Description of the picture:
Silver tureen – Jean Baptiste Simeon Chardin. 1728. Oil on canvas. 76.2 x 108 cm
A careful flowerpot, a fragile jug, a side of an apple glistening in the sun … No, it’s not about Chardin. His still lifes are indescribably far from the usual awareness of this genre. This French painter was close in origin to the so-called third estate. The son of a carpenter, Charden from a young age learned to find beauty in the most ordinary and ordinary, and becoming a famous artist did not change his tastes. Faster, he changed the tastes of high society.
The canvas depicts a tureen of silver. And next to it lies very close to reality a written out stiff bunny and a shot bird – not the worst ingredients for soup. Colorful spots that take away the viewer’s attention are apples and pears. Despite the disarming naturalism, everything together is not without sympathy and even internal nobility.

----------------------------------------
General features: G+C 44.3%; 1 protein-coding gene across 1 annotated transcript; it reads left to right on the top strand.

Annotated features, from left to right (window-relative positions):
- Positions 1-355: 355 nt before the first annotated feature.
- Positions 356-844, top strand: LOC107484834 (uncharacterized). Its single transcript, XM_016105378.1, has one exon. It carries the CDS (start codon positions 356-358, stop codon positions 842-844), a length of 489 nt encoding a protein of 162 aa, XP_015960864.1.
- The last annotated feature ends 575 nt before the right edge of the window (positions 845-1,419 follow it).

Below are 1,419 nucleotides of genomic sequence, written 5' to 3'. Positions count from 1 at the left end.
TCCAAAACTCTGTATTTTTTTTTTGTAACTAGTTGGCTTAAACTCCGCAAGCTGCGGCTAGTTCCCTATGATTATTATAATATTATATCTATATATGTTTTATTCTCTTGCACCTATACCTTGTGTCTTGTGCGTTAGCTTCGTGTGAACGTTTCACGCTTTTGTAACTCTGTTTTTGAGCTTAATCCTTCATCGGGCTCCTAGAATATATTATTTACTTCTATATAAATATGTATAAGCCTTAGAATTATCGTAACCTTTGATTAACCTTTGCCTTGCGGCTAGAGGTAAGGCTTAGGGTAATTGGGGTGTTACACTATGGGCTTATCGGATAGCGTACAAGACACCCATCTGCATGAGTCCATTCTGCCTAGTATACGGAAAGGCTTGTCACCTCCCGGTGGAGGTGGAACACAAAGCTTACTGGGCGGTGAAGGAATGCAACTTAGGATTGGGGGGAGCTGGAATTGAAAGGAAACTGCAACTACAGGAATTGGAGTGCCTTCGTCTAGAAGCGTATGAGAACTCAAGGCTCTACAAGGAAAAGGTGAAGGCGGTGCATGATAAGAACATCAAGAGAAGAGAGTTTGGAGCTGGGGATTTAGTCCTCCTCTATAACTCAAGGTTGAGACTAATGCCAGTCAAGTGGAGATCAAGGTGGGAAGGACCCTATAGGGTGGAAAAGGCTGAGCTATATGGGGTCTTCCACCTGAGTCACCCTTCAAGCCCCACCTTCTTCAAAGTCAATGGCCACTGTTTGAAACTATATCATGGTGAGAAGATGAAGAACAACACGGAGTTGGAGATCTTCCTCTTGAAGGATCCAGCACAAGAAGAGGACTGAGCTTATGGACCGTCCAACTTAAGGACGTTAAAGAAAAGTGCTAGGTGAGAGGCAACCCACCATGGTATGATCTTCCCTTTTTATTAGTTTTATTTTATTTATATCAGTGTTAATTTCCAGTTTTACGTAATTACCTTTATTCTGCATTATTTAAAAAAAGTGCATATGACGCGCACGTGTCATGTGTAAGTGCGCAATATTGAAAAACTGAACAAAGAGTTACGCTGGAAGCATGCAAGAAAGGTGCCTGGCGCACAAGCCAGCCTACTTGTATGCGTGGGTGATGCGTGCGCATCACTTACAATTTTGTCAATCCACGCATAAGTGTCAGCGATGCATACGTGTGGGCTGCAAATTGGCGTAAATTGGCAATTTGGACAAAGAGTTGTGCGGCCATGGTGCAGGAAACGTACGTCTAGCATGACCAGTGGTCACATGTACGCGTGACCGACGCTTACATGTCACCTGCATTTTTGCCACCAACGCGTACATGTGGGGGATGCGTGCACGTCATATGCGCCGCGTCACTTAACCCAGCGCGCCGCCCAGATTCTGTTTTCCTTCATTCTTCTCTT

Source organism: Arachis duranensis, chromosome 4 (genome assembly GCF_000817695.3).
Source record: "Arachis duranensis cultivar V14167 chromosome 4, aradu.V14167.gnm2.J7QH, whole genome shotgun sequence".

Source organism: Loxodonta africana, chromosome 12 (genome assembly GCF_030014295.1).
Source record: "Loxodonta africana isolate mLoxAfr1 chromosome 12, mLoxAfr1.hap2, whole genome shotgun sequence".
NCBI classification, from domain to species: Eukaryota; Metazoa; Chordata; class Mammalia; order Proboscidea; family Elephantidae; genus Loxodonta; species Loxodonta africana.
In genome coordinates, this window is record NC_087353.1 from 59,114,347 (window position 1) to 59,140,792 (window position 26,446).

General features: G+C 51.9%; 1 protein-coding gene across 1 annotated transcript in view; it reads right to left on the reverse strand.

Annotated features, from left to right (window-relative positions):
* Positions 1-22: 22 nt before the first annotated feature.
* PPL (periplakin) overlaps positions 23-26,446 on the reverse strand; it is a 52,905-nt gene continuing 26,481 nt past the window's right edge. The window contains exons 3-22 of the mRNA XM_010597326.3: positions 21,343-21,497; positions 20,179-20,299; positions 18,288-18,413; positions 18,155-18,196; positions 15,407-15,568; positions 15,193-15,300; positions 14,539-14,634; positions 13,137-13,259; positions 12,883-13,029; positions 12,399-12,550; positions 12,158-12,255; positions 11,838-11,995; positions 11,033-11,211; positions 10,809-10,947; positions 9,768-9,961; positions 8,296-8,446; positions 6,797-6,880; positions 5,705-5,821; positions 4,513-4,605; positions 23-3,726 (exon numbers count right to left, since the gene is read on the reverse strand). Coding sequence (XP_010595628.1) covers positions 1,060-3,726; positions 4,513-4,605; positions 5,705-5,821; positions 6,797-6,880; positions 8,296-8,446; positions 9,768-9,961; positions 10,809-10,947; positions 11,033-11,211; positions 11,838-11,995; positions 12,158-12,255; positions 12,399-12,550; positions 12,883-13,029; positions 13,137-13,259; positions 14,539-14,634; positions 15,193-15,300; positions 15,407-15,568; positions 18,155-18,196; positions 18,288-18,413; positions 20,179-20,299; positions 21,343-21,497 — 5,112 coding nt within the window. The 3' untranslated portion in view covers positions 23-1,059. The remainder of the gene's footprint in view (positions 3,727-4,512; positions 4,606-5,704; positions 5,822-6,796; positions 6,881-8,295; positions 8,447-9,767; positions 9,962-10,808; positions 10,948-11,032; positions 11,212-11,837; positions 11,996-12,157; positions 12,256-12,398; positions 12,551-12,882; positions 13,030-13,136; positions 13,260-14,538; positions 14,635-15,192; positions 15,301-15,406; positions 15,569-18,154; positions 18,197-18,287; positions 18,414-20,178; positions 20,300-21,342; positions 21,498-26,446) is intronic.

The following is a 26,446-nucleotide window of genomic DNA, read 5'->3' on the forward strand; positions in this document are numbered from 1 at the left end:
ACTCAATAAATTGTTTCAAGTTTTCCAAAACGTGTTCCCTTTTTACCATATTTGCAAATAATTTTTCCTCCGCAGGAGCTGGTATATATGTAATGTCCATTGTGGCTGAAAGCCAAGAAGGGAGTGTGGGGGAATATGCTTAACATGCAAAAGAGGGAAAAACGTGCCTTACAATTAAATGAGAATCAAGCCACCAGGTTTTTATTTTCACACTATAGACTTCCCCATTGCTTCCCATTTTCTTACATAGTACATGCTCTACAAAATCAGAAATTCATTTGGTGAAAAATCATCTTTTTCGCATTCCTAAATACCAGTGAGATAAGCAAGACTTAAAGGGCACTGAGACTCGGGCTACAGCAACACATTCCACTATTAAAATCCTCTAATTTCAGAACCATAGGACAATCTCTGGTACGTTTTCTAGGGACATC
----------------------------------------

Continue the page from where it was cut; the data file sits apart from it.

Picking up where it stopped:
The simplicity and ease of composition is essentially the result of accurate calculations and estimates of Chardin. He carefully thought out what his “genre scene” would look like (namely, this is how the painter called his canvases). As a result, the canvas looks like a frame of a certain art newsreel. Everything is easy and natural.
The picture is characterized by a rather dark color. That is why all the color spots look lighter more clearly and expressively. And the light brown hair of the killed rabbit, and the cat, and the mirror shine of the tureen. The rest of the master uses wood, brown and green colors – Chardin’s favorite palette.
The plot of the work is dynamic and unexpected oppositions. On the one hand, we see dead animals, hunting trophies, and on the other, a crouching cat, so active and funny. She crouched, ready to jump on the “goodies” seen in front of her. Life and death in the space of one picture. And all this revolves around a simple prosaic item – not very polished silver tureen."